Some analysts believe Putin will exact his revenge on Erdogan in Syria, where the Turkish leader has been supporting Turkmen groups fighting to depose Assad in the hope that Ankara can exercise some influence in the country after the strongman’s demise. But as long as Putin props up Assad militarily, they say, there is little chance he will be completely pushed from power. So the only way Erdogan can have a say in the future of Syria is by securing a place at the negotiation table.
But Soner Cagaptay, a Turkey expert at the Washington Institute for Near Policy, notes Turkey’s seat at the table is assured only if its Turkmen proxies can maintain their hold on their territory in northwestern Syria. Yet since the shoot-down, Russian warplanes have stepped up their air strikes against those fighters. “Putin’s dream now is to drive these rebels out of Syria, a scenario that would mean complete defeat of Ankara’s Syria policy,” Cagaptay wrote for War on the Rocks, a website that focuses on national security issues. The more the Russians bomb, he adds, the more likely it is that another wave of refugees will flood into Turkey, adding to the estimated 2 million Syrians who already have fled across the border.
If the feud with Turkey persists, analysts say Putin also could provide arms to Kurdish militants in Syria to help them seize the 60-mile strip along the Turkish border that Obama has been complaining about. That would give the Syrian Kurds control of the entire border with Turkey—a nightmare scenario for Erdogan, who fears Turkey’s Kurds might join their brethren and form a breakaway state.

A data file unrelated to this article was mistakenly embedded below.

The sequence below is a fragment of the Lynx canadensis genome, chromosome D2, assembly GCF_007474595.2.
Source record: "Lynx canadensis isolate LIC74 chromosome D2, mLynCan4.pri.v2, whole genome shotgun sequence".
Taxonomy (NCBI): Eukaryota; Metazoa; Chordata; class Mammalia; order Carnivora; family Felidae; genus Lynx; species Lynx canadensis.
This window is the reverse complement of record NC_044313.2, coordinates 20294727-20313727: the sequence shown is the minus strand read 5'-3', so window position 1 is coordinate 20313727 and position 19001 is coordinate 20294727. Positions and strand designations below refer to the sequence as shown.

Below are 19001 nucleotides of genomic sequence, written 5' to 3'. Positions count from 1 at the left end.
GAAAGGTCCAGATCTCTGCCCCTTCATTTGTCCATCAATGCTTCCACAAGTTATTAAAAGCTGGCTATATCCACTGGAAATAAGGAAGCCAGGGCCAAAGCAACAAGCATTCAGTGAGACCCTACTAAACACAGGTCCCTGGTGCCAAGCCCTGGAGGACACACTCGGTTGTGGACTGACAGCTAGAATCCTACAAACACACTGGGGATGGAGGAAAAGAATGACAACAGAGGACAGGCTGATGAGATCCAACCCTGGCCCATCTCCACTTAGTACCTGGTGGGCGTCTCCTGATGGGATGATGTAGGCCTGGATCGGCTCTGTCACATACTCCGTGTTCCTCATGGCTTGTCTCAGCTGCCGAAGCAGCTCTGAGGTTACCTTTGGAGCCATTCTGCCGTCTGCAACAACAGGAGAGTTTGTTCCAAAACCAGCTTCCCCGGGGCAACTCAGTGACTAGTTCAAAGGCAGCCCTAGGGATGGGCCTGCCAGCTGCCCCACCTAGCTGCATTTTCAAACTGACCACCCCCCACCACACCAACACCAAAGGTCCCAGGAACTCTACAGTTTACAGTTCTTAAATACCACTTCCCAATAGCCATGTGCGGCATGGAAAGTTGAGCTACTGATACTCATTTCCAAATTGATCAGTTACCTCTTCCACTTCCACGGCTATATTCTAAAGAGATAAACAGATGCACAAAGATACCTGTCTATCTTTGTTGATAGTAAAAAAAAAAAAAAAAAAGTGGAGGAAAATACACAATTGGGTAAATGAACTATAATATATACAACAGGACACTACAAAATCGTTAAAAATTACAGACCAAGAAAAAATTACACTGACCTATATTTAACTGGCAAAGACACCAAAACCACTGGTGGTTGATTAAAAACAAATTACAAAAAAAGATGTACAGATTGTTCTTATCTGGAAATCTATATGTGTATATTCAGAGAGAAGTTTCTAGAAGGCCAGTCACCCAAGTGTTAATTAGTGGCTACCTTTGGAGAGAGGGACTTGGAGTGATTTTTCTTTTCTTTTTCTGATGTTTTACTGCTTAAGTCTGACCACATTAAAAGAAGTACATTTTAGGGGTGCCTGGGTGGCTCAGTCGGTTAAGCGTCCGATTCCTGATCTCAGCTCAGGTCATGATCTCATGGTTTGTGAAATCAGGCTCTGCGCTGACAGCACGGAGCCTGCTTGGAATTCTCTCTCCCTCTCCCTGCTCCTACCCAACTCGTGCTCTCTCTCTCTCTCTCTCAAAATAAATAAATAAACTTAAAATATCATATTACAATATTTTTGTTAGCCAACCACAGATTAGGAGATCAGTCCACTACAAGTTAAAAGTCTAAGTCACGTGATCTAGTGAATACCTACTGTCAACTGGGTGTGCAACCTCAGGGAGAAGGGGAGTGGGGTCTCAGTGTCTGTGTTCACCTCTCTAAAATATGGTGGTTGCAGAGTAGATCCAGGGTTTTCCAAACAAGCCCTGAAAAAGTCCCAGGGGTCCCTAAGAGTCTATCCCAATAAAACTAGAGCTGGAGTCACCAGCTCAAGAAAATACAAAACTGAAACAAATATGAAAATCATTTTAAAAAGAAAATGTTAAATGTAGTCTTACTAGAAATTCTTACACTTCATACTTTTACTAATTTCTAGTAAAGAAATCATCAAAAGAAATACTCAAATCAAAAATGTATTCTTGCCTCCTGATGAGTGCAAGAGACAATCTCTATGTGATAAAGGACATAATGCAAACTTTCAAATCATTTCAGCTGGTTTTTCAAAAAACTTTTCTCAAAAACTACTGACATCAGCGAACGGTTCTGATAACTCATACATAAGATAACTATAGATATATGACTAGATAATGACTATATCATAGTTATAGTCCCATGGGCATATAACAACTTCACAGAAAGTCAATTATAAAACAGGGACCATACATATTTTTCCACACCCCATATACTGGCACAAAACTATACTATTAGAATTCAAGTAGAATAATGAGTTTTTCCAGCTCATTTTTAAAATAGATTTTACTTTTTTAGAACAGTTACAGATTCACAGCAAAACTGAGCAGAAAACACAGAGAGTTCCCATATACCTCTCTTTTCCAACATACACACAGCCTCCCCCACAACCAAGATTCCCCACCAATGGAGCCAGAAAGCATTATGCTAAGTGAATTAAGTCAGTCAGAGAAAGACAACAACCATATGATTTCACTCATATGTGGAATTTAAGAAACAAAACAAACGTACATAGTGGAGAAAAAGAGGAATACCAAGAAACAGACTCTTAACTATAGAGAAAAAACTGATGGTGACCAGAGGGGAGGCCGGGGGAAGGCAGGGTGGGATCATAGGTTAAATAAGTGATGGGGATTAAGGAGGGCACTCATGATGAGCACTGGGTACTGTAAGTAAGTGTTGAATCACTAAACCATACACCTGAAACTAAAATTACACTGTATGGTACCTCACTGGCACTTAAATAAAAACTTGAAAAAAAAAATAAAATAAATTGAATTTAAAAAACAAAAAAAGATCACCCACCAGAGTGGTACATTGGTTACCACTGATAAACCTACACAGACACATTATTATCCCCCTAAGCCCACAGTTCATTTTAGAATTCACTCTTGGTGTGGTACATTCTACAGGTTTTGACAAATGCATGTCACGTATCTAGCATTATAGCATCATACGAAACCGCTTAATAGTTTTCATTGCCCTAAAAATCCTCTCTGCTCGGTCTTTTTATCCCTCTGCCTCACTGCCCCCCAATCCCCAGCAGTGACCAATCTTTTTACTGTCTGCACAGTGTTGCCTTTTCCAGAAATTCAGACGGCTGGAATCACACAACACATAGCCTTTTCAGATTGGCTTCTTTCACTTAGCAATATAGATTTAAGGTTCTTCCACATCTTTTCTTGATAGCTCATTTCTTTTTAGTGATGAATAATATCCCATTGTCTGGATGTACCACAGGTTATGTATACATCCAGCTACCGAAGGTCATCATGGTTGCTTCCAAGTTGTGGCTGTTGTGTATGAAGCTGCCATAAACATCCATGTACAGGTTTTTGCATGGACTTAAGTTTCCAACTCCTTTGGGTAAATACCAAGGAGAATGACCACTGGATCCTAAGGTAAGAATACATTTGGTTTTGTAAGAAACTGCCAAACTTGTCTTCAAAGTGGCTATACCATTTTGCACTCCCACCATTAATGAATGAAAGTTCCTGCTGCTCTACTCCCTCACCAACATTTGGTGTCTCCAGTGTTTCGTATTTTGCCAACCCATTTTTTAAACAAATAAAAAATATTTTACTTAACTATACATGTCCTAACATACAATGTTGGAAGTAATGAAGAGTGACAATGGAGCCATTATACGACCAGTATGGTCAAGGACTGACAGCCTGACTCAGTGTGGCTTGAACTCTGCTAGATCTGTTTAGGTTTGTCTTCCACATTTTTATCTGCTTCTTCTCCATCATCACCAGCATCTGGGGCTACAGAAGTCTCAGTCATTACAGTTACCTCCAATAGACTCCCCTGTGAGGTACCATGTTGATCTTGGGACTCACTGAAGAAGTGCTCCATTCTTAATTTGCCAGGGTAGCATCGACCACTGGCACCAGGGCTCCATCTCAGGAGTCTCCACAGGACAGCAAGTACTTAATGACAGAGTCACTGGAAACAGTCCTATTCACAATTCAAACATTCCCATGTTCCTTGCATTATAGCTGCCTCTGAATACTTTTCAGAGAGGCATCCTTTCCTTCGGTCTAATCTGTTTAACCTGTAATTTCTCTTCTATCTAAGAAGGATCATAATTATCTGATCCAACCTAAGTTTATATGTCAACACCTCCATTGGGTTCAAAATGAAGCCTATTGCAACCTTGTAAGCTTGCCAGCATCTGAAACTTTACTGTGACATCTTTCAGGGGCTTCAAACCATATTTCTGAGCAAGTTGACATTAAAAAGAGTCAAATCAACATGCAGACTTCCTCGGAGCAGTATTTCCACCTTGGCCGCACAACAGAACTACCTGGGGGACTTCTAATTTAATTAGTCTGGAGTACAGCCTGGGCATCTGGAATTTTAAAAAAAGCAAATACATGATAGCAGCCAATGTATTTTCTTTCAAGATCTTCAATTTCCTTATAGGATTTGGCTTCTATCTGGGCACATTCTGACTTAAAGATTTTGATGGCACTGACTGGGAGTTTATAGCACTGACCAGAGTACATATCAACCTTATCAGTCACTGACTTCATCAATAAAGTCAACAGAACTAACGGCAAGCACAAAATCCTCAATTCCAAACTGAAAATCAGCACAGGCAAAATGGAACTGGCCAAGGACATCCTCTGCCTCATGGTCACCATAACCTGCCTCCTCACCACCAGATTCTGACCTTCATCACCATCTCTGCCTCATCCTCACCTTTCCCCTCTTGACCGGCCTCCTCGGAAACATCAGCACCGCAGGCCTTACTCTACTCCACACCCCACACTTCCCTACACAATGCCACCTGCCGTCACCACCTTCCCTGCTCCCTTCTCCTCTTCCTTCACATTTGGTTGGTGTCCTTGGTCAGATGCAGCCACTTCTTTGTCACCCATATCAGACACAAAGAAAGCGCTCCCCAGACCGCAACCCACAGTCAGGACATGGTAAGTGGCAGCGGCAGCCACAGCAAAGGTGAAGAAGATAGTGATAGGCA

Erdogan has options, too. He could retaliate by closing off the Bosphorus, the narrow channel that separates Europe and Asia and provides Russia’s Black Sea fleet with its only outlet to the Mediterranean. He could even allow Muslim fighters from Turkey’s Chechen and North Caucasus communities to cross into Syria to fight the Russians as proxies.
But so long as the direction of Putin-Erdogan feud remains uncertain, the White House feels it can pressure its Turkish allies to better secure its border with Syria. U.S. officials say the administration now wants Turkey to deploy as many as 30,000 soldiers on its side of the border with Syria to plug the flow of fighters and oil once and for all.
Turkey seems to be listening. On December 3, Turkish Prime Minister Ahmet Davutoglu said Ankara would do everything it could to control the border with Syria, including building “physical barriers” to close it off. But he also cautioned critics not to expect quick results. Any border arrangement would have to allow for the transit of Syrian refugees, he said, adding ISIS fighters in the area also would try to breach the border. “There is nothing more difficult than protecting a border on the other side of which there is no political authority,” Davutoglu said. In what appeared to be a move to mollify the Americans, Ankara recently sent several hundred Turkish troops to northern Iraq to train Kurdish soldiers for an eventual counter-offensive to retake the city of Mosul from ISIS militants, who seized it in June 2014. “This is part of the fight against Daesh,” a senior Turkish official told Reuters on December 4, using the Arabic acronym for ISIS.
U.S. officials welcome Turkey’s contribution to the fight, but the Obama administration is still concerned about Turkey’s follow-through. After all, the last time Turkey made such a promise, it broke it: In July, after months of discussions, Erdogan and Obama agreed to a plan that called for U.S. and Turkish forces to bombard ISIS, paving the way for U.S.-backed Syrian rebels to seize control of the border strip. But Erdogan apparently had second thoughts, worried that removing ISIS would only benefit Turkey’s enemies—Assad, as well as the Syrian Kurds. Days later, Turkish intelligence reportedly tipped off Islamist rebels, allowing them to kidnap a group of U.S.-trained Syrian fighters only minutes after they entered the country. Not surprisingly, Ankara denies the report. But either way, administration officials say Turkey’s double game has continued.
The U.S. now hopes it has finally come to an end.